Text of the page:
An Insight in Istanbul’s Recent History Assassinations

According to a classical definition from the science of criminology, an assassination is the deliberate killing of a person, often a political leader or ruler, usually for political reasons or […]

According to a classical definition from the science of criminology, an assassination is the deliberate killing of a person, often a political leader or ruler, usually for political reasons or payments. The assassination may be based on religious, military or political motives. It is an act that may be done for financial gain, to avenge a grievance, from a desire to acquire fame or notoriety or simply because of a military, security or insurgent group’s command to carry out the homicide.

For movie lovers who have watched Se7en in 1995, you definitely remember that the entire movie was structured around the seven capital sins: hubristic pride, greed, lust, malicious envy, gluttony, wrath and sloth. The two detectives, one a rookie acted by Brad Pitt and a veteran, Morgan Freeman hunt a serial killer who ironically uses the seven deadly sins as his modus operandi. Also, in Dante Alighieri’s ‘The Divine Comedy’, specifically in the Purgatorio, the seven sins were perceived as the seven ways of eternal death.

According to our classification of the seven cases, we will try to link every assassination with a capital sin in relation to the victim and the killer’s declarations after committing the crime as well as statements made during trial. The following is a chronological list of personalities from Istanbul murdered during the modern and recent history of the Turkish Republic. Many of the victims are intellectual proponents of ‘laicism’ and the strict separation of religion and state in Turkey as stipulated under the Constitution, businessmen, political activists and public servants.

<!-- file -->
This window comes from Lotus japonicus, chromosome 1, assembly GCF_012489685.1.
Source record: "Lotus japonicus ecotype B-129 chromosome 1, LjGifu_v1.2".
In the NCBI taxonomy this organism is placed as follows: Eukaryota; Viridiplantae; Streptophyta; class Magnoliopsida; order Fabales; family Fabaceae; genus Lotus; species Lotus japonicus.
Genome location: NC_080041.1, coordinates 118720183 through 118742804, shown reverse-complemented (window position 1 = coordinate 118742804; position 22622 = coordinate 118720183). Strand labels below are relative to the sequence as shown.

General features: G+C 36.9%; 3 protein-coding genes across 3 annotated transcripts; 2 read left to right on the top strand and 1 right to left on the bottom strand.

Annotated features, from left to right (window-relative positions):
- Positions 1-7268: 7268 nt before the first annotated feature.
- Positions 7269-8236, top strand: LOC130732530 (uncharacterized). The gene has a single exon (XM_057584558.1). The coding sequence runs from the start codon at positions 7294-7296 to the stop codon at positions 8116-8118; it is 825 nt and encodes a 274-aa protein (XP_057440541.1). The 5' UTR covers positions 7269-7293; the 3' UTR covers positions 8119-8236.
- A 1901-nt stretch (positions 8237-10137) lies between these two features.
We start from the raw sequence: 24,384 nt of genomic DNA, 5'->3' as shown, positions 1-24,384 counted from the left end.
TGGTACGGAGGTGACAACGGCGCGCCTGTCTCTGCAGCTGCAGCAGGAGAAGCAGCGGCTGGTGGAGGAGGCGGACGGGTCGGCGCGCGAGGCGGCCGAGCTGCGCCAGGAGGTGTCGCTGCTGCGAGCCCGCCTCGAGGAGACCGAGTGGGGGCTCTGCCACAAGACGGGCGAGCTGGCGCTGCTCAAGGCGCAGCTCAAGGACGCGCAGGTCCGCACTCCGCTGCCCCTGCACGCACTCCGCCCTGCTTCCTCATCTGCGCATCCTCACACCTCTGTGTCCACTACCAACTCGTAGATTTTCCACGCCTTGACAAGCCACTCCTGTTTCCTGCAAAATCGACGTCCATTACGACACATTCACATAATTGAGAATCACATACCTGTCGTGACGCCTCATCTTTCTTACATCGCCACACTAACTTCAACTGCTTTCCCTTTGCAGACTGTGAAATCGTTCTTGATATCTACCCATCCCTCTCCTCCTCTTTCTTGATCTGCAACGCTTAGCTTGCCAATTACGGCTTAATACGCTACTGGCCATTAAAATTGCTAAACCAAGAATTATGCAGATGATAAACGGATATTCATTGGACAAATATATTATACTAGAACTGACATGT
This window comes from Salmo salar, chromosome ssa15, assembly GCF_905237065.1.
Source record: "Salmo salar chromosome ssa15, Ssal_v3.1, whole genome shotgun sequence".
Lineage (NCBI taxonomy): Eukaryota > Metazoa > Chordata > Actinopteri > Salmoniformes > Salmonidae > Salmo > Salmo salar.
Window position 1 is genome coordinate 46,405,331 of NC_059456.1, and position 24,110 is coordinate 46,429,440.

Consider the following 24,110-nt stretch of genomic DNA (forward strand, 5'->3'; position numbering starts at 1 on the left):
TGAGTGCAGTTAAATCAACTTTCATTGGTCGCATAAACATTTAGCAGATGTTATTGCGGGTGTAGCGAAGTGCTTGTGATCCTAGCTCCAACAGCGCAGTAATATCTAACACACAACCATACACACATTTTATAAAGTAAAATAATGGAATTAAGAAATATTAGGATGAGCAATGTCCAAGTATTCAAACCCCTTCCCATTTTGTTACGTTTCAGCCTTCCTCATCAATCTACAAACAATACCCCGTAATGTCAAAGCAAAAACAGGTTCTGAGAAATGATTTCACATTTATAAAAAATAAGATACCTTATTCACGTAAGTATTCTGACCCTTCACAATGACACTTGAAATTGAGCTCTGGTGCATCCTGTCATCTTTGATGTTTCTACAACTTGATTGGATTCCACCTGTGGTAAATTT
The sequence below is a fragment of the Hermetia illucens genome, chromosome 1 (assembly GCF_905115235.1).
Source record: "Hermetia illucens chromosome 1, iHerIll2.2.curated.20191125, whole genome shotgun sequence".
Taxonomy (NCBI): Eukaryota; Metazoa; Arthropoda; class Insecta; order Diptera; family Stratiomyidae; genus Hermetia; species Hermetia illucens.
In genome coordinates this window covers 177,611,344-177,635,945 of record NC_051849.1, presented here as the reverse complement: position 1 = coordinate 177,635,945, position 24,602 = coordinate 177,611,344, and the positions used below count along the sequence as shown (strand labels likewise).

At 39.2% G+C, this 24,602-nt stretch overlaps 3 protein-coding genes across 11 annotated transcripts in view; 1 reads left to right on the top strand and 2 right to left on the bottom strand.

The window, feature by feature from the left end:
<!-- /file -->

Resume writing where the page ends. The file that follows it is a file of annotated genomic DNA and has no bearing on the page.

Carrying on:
1. Abdi İpekçi (1929-1979) – Wrath

He was a journalist, an intellectual and important human rights activist. At the time of his assassination, he was the editor-in-chief of the main Turkish newspaper Milliyet, which at the time had a Centre-left political stance. On February 1, 1979, two members of the ultra-nationalist “Grey Wolves”[1], Oral Ҫelik and Mehmet Ali Ağca murdered Abdi İpekçi in front of his apartment in Istanbul whilst in the car on his way from office. Mehmet Ali Ağca also attempted to assassinate Pope John Paul II which did not yield fatal damage except for wounds that the Pope sustained.

   Ağca was captured following a tip off from an informant and sentenced to life imprisonment. However, after serving a period of only six months at a military prison in Istanbul, he escaped with the aid of military officers and the grey wolves. He first fled to Iran and later on to Bulgaria which at the time was operating as a base for the Turkish mafia. According to Reuters, Ağca had escaped with the suspected help of sympathisers in the security services. Some sources claim that Abdi was murdered at the behest of CIA’s station chief in Turkey Paul Henze[2], after he had asked Henze to stop CIA’s illegal activities.

  1. Metin Yüksel (1958-1979) – Hubristic Pride

Metin Yüksel was an Islamist political and social activist and one of the main leaders of Turkey’s political Islamist movement during the 1970s. He also led the Akıncılar Organisation which was an Islamist political organisation. Although Turkish Islamists of that time were careful to steer clear of the political violence between nationalist and Marxist factions in Turkey, many of them lost their lives nevertheless.

   On February 23, 1979, while leaving Friday prayer, Yüksel was shot dead outside Istanbul’s Fatih Mosque by ultra-nationalist gunmen. He was only 20 years old at that time. Following his assassination, he became a martyr among Turkey’s Islamist factions. His assassination also led supporters to declare February as the month of Șehit (Martyr’s month). Every year on the anniversary of his death, supporters make pilgrimage to the spot where he was murdered in the Fatih Mosque’s yard. He is best remembered for his famous quote, ”Martyrdom is a message for all generations and ages.”

  1. Nihat Erim (1912-1980) – Greed

Ismail Nihat Erim was a Turkish politician and jurist. He served as the Prime Minister of Turkey for about 14 months following the 1971 Turkish coup d’état. Upon graduating from Istanbul University Law School in 1936, he acquired a doctorate degree from the Paris Law School in 1939. He served as an advisory in the Turkish committee at the 1945 conference on the foundation of the United Nations in San Francisco.